Limerick On A Beautiful Day

 Posted by on November 8, 2014  Add comments
Nov 082014
 

What a lovely morning.  What an utterly lovely start to the day, with blue skies and all the little birds threatening each other in song.  Not that you’d know it if you were listening to Radio RTEland, which informed the nation that we’d all be better off in bed because it was raining outside.

Outside their studio in Dublin.  Or outside their house, also in Dublin.  Or outside their car, on the way from their house, in Dublin to their studio in Dublin, but that’s the national broadcaster for you.  Meanwhile, here in Limerick, the weather was mild-to-warm with sunshine, but of course none of that matters in Medialand.

I got into the market a little late today due to a wild goose chase that should remain in the shadows, but when I finally made it, the rewards were great.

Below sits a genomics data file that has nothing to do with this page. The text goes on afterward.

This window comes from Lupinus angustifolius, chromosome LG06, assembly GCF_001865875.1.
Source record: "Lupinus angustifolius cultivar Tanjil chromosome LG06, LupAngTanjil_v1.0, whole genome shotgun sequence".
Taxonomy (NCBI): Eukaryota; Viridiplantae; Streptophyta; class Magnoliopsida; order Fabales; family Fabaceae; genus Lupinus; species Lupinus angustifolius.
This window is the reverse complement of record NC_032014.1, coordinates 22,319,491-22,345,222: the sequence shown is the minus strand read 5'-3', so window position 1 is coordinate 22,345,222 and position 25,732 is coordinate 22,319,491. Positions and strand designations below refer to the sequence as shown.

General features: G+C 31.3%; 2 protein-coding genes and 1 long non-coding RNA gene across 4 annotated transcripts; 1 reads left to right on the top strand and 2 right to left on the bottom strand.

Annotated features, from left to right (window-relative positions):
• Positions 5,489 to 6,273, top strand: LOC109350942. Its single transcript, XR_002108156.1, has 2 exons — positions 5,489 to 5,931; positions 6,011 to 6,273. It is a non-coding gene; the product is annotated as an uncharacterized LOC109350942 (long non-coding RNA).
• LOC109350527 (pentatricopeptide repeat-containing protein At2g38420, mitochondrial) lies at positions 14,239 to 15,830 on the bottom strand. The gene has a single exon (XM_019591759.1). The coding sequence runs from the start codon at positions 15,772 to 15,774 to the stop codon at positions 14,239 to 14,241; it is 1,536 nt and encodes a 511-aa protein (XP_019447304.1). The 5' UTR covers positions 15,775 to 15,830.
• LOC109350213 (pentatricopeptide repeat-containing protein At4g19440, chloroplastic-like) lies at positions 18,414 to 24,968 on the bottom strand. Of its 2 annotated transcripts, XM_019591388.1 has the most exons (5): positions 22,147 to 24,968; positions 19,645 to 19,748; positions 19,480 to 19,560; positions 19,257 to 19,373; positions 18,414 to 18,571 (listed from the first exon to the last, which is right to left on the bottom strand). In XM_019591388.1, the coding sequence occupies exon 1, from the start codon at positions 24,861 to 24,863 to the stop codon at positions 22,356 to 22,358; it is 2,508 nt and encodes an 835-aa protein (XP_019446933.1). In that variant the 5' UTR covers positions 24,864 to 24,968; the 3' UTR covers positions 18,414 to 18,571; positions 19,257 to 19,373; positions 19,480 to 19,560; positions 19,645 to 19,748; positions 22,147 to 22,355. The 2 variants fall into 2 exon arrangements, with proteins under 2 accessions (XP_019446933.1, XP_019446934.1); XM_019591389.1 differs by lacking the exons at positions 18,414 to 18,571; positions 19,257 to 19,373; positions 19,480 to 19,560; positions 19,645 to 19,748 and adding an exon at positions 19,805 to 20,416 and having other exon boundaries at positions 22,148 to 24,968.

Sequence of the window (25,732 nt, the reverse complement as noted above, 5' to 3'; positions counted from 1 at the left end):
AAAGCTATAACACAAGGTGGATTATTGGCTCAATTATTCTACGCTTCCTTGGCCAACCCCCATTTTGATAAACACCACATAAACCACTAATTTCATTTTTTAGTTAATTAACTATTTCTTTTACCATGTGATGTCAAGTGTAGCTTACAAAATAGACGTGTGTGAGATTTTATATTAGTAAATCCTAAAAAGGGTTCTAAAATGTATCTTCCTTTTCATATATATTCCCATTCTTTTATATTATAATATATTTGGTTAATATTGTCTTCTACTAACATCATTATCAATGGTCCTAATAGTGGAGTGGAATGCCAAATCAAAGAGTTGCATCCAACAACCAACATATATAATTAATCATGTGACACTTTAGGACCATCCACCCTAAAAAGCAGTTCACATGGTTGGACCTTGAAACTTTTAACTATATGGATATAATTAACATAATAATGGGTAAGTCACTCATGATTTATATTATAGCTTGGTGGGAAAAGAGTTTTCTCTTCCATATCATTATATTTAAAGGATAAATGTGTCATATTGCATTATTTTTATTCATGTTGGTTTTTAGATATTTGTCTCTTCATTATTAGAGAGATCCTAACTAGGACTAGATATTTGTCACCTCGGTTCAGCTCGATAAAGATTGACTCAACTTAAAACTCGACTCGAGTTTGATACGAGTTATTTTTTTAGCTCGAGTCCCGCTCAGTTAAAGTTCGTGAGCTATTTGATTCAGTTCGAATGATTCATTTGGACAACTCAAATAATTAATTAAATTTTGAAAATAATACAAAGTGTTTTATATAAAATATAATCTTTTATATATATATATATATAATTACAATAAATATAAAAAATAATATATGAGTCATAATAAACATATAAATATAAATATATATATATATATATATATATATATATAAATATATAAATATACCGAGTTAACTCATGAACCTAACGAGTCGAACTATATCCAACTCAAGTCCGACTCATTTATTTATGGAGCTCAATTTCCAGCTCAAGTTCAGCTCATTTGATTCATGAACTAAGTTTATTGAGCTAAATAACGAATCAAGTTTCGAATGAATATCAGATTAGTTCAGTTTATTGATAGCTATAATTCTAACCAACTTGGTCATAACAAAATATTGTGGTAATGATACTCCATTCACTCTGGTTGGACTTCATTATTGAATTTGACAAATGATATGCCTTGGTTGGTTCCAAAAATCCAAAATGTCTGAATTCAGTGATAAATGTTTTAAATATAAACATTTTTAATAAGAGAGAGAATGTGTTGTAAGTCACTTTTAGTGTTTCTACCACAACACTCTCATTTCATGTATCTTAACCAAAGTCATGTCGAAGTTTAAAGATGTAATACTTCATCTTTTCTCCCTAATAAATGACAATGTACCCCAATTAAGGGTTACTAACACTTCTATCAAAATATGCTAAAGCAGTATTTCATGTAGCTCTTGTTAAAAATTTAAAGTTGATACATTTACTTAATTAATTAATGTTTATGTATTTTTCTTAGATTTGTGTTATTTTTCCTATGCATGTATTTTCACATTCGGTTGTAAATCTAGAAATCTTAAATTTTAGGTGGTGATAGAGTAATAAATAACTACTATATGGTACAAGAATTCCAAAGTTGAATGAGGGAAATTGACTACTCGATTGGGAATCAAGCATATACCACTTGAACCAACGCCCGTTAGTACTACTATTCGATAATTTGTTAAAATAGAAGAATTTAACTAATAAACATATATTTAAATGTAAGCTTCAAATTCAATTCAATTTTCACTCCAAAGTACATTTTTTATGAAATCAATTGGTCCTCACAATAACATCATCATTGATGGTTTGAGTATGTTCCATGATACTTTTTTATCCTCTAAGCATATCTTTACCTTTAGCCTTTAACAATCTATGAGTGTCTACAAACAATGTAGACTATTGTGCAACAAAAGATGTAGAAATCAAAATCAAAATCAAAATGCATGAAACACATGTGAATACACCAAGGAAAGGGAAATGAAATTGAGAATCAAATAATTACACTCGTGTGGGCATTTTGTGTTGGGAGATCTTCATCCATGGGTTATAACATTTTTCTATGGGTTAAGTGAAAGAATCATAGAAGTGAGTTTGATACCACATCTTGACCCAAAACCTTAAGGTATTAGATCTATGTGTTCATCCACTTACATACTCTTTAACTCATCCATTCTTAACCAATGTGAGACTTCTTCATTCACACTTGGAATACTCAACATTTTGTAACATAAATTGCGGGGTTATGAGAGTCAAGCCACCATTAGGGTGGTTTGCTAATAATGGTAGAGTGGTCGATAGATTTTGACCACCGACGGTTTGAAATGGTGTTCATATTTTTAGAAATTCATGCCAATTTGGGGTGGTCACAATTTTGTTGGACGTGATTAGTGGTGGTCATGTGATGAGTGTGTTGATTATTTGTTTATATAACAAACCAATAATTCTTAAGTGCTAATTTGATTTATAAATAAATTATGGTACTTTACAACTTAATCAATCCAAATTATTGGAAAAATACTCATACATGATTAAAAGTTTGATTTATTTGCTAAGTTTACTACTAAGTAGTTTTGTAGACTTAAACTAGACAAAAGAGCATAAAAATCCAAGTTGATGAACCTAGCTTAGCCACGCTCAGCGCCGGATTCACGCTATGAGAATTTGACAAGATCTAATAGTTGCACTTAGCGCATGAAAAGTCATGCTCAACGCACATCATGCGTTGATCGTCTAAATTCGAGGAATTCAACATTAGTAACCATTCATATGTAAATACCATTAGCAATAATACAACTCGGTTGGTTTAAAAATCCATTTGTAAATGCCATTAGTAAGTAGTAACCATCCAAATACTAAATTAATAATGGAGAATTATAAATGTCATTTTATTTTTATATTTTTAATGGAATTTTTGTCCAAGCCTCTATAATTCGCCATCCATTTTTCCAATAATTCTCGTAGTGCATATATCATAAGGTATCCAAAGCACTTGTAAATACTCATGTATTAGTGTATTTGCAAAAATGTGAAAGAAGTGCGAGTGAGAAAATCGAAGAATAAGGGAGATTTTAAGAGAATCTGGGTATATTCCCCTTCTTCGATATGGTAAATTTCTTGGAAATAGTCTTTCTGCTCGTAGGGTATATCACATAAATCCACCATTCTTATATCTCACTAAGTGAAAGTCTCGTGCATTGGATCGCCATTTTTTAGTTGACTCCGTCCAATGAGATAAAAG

Very often on Saturday mornings, it’s nice to meet up with friends in nearby Nancy Blakes and have a coffee, but first, of course, it’s essential to pick up some delicious buns or cakes at one of the market stalls.

Limerick Milk Market 051

 

Yummy.

But of course, you can’t walk through the market without being accosted by vendors selling other delicious fare, which is why not one, but two Turkish chaps stopped me.  The lad with this stall sold me a really tasty pastry sort of thing made with Feta and vegetables, Baklava, he called it.  As I left the Big Top, another Turkish man handed me a delicious lamb sausage and I guarantee you, I’ll be back to him next week, but with photos and lots of lip-smacking.

Limerick Milk Market

 

On the way between one Turkish man and the next Turkish man, I met this charming lady selling Clangers, though I don’t believe for one second her story of how they got their name.